A banker (not an industry with a reputation for warm, fuzzy customer relations to begin with) has decided that machines can write better marketing copy than human beings. JPMorgan Chase has hired a company that applies artificial intelligence to marketing creative. So far, the AI has outperformed human creative with a higher percent of consumers clicking on the machine-generated ads, in some cases more than twice as many.
While the examples given of superior performance were rewrites of copy created by humans, Chase is said to want the AI machines for “the ideation stage of creating marketing copy on display ads, Facebook ads and in direct mail.”
As a copywriter, I suppose I should be alarmed that a machine could replace me — but frankly, I think it’s inevitable (and I am not in my 20s, worried that robots will make me unemployable).
Lots of other copywriters will protest that coming up with successful ideas that move product takes a level of human intelligence that machines do not yet have (and when they do, they will rise up and kill all of mankind). Still, it’s hard to argue that being able to collect billions of reactions to thousands of copy changes won’t result in more productive copy.
The real question is if machines (at their current stage of development) can come up with something utterly original and not just optimize existing copy (or images, etc.).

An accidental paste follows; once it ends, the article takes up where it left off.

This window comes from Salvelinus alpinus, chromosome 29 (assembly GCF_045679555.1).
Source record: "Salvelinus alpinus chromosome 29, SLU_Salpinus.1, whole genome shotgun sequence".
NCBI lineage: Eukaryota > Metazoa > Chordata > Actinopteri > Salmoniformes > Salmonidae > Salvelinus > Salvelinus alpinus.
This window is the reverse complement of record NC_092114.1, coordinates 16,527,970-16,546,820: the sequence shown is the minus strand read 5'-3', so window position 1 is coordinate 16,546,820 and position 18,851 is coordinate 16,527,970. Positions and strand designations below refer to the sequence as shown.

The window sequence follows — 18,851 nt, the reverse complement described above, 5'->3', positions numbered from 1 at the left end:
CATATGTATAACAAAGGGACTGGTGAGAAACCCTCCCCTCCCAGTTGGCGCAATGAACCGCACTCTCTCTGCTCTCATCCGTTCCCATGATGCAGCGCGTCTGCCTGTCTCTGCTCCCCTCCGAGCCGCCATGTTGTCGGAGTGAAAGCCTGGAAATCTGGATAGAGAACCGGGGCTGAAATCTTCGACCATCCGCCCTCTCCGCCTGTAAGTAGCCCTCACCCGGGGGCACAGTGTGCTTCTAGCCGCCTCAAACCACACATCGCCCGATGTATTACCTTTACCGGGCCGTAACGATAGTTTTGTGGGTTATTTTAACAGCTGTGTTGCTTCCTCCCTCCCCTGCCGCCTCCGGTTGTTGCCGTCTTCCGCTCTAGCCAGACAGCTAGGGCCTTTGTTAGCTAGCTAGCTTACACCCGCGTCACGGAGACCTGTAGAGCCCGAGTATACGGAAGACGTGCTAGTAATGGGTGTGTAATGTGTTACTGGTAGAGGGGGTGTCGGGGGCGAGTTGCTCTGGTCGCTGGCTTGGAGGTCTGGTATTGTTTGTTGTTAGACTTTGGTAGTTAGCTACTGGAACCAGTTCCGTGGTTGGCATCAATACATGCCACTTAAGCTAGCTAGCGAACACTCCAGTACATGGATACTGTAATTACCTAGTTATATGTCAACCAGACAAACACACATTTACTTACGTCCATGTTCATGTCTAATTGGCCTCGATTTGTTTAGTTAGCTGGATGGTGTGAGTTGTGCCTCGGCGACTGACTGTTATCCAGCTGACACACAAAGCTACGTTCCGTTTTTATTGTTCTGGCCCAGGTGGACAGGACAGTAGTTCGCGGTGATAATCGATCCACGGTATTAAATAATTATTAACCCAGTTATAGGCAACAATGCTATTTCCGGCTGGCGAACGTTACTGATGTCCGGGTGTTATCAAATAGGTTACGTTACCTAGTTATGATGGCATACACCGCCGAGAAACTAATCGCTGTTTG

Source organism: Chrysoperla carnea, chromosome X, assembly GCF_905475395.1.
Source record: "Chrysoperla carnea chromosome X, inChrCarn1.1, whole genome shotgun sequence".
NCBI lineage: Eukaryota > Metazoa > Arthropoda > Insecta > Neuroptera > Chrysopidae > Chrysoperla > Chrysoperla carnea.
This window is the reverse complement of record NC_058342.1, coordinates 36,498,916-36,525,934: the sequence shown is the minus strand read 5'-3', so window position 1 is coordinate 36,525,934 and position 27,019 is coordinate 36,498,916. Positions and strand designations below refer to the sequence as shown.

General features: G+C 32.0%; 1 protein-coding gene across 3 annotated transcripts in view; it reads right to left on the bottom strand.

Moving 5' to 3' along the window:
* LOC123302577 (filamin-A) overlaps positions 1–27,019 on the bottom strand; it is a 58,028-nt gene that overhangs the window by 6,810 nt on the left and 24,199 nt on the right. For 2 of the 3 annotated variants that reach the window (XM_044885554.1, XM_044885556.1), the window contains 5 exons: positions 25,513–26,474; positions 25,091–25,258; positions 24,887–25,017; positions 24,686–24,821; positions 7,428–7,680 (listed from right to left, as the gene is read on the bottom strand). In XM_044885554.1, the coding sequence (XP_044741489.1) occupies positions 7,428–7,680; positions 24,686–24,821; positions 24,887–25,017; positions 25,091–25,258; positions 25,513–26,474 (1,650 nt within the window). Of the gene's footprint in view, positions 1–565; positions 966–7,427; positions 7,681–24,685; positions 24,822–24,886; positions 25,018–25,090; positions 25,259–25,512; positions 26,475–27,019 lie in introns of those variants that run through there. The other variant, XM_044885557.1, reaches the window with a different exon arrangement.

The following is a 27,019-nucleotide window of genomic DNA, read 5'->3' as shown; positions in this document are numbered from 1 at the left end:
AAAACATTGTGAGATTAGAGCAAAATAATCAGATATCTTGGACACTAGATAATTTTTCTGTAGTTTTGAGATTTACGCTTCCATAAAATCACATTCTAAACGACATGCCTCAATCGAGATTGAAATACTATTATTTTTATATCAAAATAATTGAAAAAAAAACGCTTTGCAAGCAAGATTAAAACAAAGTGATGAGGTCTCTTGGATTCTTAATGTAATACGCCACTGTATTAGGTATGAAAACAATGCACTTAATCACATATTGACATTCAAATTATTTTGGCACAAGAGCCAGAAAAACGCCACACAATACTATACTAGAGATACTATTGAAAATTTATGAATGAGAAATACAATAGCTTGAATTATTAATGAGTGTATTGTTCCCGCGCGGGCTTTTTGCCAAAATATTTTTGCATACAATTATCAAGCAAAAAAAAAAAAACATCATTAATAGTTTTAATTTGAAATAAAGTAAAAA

I’m skeptical that this is possible. To me, true artificial intelligence is the ability to move beyond simply pattern-recognition and forecasting based on historical trends and come up with a truly novel idea that no one has had before.
While every martech company today touts their artificial intelligence capabilities, most simply offer machine learning, something that does not meet my definition of AI. They’re time-savers to be sure, but not original ideas.
Perhaps enough machine learning can create a new idea. We all remember the old bromide that if you give an infinite number of monkeys typewriters, one of them will recreate “Hamlet” (mathematically true, but highly unlikely.) But does that mean the monkey can come up with an alternative ending that works as well as the original one — perhaps having Hamlet pull through and live another day? I doubt it.
This has always been the basis of the art versus science debate: that science cannot create art. Only humans can (if in fact we are calling ad copy art). But can a machine scan everything ever produced by say, Picasso, and print out something derivative of his brushstrokes? Probably. Can you call that an original Picasso? Hard to say.
I have no doubt that machines can optimize ad copy based on how consumers react to variations of similar copy. But can it spit out “Things go better with Coke”? or “Where’s the beef?”
What do you think? (skipping the CAPTCHA so machines can answer) …